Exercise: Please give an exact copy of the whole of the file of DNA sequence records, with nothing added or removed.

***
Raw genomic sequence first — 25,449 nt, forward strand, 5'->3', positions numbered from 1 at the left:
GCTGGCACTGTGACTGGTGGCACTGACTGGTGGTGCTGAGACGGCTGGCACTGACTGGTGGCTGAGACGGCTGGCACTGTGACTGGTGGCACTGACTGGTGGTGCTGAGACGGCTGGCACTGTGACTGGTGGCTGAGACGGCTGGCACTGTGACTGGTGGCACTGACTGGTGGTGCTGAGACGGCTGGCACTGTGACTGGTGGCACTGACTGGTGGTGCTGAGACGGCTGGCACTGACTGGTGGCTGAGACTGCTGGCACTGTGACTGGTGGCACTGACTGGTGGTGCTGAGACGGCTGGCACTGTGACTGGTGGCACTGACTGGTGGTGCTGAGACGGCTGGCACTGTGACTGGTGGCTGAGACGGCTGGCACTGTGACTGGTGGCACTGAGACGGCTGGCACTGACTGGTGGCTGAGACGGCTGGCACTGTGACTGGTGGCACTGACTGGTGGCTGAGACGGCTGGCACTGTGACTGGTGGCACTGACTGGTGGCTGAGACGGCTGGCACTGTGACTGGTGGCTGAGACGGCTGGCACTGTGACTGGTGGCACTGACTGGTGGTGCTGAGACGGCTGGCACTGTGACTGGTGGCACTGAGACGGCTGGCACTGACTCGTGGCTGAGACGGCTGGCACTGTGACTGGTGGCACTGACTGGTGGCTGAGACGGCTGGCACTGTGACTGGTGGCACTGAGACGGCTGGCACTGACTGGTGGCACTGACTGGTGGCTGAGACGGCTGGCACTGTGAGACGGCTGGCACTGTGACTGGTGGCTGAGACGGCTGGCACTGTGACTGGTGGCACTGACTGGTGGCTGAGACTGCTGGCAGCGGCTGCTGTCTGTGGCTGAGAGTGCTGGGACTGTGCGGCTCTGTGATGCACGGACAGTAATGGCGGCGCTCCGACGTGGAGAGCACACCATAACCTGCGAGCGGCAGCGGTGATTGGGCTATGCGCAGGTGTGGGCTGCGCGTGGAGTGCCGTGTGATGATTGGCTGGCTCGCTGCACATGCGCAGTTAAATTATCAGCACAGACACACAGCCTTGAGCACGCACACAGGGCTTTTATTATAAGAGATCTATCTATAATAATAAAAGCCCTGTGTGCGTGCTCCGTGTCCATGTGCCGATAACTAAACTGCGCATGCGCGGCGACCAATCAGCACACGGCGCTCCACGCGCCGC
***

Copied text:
Raw genomic sequence first — 25,449 nt, forward strand, 5'->3', positions numbered from 1 at the left:
GCTGGCACTGTGACTGGTGGCACTGACTGGTGGTGCTGAGACGGCTGGCACTGACTGGTGGCTGAGACGGCTGGCACTGTGACTGGTGGCACTGACTGGTGGTGCTGAGACGGCTGGCACTGTGACTGGTGGCTGAGACGGCTGGCACTGTGACTGGTGGCACTGACTGGTGGTGCTGAGACGGCTGGCACTGTGACTGGTGGCACTGACTGGTGGTGCTGAGACGGCTGGCACTGACTGGTGGCTGAGACTGCTGGCACTGTGACTGGTGGCACTGACTGGTGGTGCTGAGACGGCTGGCACTGTGACTGGTGGCACTGACTGGTGGTGCTGAGACGGCTGGCACTGTGACTGGTGGCTGAGACGGCTGGCACTGTGACTGGTGGCACTGAGACGGCTGGCACTGACTGGTGGCTGAGACGGCTGGCACTGTGACTGGTGGCACTGACTGGTGGCTGAGACGGCTGGCACTGTGACTGGTGGCACTGACTGGTGGCTGAGACGGCTGGCACTGTGACTGGTGGCTGAGACGGCTGGCACTGTGACTGGTGGCACTGACTGGTGGTGCTGAGACGGCTGGCACTGTGACTGGTGGCACTGAGACGGCTGGCACTGACTCGTGGCTGAGACGGCTGGCACTGTGACTGGTGGCACTGACTGGTGGCTGAGACGGCTGGCACTGTGACTGGTGGCACTGAGACGGCTGGCACTGACTGGTGGCACTGACTGGTGGCTGAGACGGCTGGCACTGTGAGACGGCTGGCACTGTGACTGGTGGCTGAGACGGCTGGCACTGTGACTGGTGGCACTGACTGGTGGCTGAGACTGCTGGCAGCGGCTGCTGTCTGTGGCTGAGAGTGCTGGGACTGTGCGGCTCTGTGATGCACGGACAGTAATGGCGGCGCTCCGACGTGGAGAGCACACCATAACCTGCGAGCGGCAGCGGTGATTGGGCTATGCGCAGGTGTGGGCTGCGCGTGGAGTGCCGTGTGATGATTGGCTGGCTCGCTGCACATGCGCAGTTAAATTATCAGCACAGACACACAGCCTTGAGCACGCACACAGGGCTTTTATTATAAGAGATCTATCTATAATAATAAAAGCCCTGTGTGCGTGCTCCGTGTCCATGTGCCGATAACTAAACTGCGCATGCGCGGCGACCAATCAGCACACGGCGCTCCACGCGCCGC